GEA's Global HVAC Technology Blog Blog

GEA's Global HVAC Technology Blog

GEA's Global HVAC Technology Blog covers a range of topics including:

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Is Brazing Welding? - Part II

Posted March 28, 2012 1:00 PM by geabill

In my previous blog Is Brazing Welding, I explained why brazing is not welding. This included the definitions for welding, brazing and soldering. Now I want to focus on some process examples which include some hidden and key variables.

Common HVAC Pressure Applications with Refrigerant or Water

Arc Welding is used for the main chambers of heat exchangers and steel compressors. Main components are called shells, tube sheets, nozzles, couplings and piping (usually 3 inch diameter and larger).

There are two common types of Silver Brazing filler metals for interconnecting tubing/piping/fittings(usually under 3 inch diameter) between heat exchangers and compressors on commercial equipment; 1) Copper to copper joints can be silver brazed with "low percent silver" filler metals and no flux is needed if phosphorous is part of the alloy which provides the necessary fluxing action. An example filler metal is AWS BCuP-6(2% silver). 2) Dissimilar metals like copper to steel can be silver brazed with "large percent silver" filler metals and a flux is required. An example filler metal is AWS BAg-28(40% silver).

Brazing, Silver Brazing and Silver Soldering are common on coils, headers, interconnecting tubing/piping/fittings on light commercial and residential AC equipment. Brazing copper U-bends (not subject to vibration) have been done with "no percent silver" filler metal, for example AWS BCuP-2. The silver brazing examples in the previous paragraph also apply here. A Silver Soldering example is using 96% Tin - 4% Silver filer metal for small diameter copper to copper joints on residential lines.

Key Variables - All 3 Processes

1) Requirements of state/local jurisdictions for codes and standards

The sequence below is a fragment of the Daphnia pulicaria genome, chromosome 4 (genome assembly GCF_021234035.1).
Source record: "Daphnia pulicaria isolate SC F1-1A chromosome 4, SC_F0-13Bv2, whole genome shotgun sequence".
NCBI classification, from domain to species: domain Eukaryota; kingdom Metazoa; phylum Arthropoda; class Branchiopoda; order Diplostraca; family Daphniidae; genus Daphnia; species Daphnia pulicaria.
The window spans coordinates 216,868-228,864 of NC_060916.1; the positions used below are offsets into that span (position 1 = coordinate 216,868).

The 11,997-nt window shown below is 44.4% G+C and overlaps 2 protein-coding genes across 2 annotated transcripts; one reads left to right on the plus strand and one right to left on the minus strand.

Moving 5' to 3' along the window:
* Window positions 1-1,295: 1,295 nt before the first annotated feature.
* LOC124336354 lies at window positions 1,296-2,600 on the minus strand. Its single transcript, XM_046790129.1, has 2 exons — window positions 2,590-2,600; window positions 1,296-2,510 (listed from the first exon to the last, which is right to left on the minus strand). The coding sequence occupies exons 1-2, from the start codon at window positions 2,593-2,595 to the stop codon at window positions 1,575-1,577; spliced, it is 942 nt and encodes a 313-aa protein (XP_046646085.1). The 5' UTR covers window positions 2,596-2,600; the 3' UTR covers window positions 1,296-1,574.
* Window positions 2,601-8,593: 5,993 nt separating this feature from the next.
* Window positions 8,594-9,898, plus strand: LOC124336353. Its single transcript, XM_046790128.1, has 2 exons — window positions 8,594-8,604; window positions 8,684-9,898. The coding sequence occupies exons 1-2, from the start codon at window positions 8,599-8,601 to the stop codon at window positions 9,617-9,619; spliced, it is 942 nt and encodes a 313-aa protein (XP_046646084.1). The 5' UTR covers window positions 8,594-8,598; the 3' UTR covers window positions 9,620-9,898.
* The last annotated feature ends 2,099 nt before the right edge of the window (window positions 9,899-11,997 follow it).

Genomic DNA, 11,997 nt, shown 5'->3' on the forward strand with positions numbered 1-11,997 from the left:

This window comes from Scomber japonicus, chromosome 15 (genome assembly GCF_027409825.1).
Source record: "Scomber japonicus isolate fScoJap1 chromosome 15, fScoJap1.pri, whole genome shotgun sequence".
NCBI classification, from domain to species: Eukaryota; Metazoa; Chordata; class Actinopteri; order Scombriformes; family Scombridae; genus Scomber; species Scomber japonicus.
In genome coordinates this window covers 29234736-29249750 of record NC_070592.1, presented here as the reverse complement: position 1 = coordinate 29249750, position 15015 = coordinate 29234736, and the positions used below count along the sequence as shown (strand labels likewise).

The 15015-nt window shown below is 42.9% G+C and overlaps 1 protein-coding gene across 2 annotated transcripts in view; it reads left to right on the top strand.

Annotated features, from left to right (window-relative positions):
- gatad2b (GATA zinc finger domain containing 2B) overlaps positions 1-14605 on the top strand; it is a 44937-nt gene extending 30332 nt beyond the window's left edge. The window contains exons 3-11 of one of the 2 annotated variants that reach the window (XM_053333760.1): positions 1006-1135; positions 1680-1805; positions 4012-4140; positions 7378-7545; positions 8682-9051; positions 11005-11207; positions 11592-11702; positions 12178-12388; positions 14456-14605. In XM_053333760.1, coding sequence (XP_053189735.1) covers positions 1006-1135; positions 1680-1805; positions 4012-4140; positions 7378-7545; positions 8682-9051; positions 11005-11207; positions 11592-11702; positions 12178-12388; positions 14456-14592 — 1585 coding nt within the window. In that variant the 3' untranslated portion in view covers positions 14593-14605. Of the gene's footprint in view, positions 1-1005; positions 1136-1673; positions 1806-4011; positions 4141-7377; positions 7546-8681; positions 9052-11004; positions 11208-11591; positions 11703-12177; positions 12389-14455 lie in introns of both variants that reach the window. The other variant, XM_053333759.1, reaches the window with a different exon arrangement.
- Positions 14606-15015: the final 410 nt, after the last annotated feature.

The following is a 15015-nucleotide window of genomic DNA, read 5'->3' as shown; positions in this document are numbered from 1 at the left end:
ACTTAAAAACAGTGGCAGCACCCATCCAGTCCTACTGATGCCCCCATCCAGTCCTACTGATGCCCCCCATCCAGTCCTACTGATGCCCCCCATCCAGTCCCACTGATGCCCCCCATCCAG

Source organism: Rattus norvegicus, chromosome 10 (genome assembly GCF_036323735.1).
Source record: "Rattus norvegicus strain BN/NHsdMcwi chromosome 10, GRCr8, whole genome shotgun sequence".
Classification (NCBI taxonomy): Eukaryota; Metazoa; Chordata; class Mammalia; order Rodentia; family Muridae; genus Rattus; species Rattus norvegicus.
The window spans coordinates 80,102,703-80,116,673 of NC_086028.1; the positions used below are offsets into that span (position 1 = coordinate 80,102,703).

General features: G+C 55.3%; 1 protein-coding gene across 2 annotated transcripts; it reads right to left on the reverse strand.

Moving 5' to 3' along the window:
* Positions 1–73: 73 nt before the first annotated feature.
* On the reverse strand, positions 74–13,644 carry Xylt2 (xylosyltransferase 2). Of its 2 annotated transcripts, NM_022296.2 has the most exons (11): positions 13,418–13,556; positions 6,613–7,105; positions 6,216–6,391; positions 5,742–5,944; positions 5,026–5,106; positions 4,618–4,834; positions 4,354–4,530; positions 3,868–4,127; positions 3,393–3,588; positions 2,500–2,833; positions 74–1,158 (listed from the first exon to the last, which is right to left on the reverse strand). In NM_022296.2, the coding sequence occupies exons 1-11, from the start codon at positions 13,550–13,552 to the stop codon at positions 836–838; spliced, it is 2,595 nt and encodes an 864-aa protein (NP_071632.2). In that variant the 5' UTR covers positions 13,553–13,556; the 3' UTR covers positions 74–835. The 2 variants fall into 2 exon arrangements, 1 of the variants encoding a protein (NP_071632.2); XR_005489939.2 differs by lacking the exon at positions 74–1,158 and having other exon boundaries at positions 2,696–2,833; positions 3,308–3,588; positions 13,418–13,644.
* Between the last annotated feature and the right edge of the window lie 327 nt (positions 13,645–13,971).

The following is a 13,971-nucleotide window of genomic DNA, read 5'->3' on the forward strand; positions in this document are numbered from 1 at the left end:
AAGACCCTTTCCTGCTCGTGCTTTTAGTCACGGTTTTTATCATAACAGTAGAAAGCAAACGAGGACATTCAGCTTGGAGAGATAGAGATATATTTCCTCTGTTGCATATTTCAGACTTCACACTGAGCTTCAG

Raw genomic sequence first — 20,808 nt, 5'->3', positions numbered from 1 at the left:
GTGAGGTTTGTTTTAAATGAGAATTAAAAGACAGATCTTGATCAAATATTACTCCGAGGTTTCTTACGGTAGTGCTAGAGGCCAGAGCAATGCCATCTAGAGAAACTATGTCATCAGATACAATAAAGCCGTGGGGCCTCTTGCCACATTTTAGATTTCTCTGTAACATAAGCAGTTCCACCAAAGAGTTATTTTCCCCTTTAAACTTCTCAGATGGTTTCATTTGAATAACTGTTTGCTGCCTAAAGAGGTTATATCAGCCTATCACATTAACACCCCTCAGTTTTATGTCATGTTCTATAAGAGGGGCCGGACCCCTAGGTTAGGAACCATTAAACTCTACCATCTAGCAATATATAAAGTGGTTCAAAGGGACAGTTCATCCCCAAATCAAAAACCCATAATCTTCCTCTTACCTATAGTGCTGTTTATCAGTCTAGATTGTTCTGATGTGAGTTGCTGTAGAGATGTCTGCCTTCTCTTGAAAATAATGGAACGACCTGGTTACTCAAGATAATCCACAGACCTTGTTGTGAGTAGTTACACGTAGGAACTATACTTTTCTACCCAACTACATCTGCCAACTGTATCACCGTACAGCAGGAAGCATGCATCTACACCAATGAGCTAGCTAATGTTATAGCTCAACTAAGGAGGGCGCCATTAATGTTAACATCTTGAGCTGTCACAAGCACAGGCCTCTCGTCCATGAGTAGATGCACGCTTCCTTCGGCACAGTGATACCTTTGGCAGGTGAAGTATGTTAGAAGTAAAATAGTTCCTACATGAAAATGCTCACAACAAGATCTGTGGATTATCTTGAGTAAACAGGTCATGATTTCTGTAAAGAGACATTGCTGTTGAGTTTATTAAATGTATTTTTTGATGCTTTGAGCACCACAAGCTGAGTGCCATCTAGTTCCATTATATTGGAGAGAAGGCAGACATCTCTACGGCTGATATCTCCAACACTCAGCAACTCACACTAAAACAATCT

2) Design meets service conditions

3) Compatibility of base metals, filler metals, fluxes, atmospheres, as applicable.

4) Safety

5) Process Qualification

6) Performance Qualification of workers

7) Cleanliness of base metals and filler metals

8) Fixturing of parts

9) Inspection and Testing


Hidden Variables

  • Thermal expansion of joints(at brazing temperature) between dissimilar metals may require larger or smaller diametral gap calculations.
  • External environments such as sulfur in the air around paper mills corrode from the outside of joints if the correct filler metal is not selected.
  • Water hammer is quite a dynamic shock to any joint, but especially to brazed or soldered joints. The same is true with refrigerant lines on some compressor startups on residential equipment. Brazed joints would definitely be better than soldered joints in this case.
  • Purchased fittings in hardware stores have almost always been designed for soldering because of the long joint length(typically 10 times the thickness of the thinner part). Therefore, if brazing is used the safety factor will be very high, which is a good thing. A negative is the added cost of brazing filler metal in each joint.

In upcoming posts we'll talk about the main causes of braze leaks. Does your company have any braze leak problems? Stay tuned for concise answers to your braze quality problems.

Editor's Note: CR4 would like to thank Bill Spietz of GEA Consulting for contributing this blog entry.


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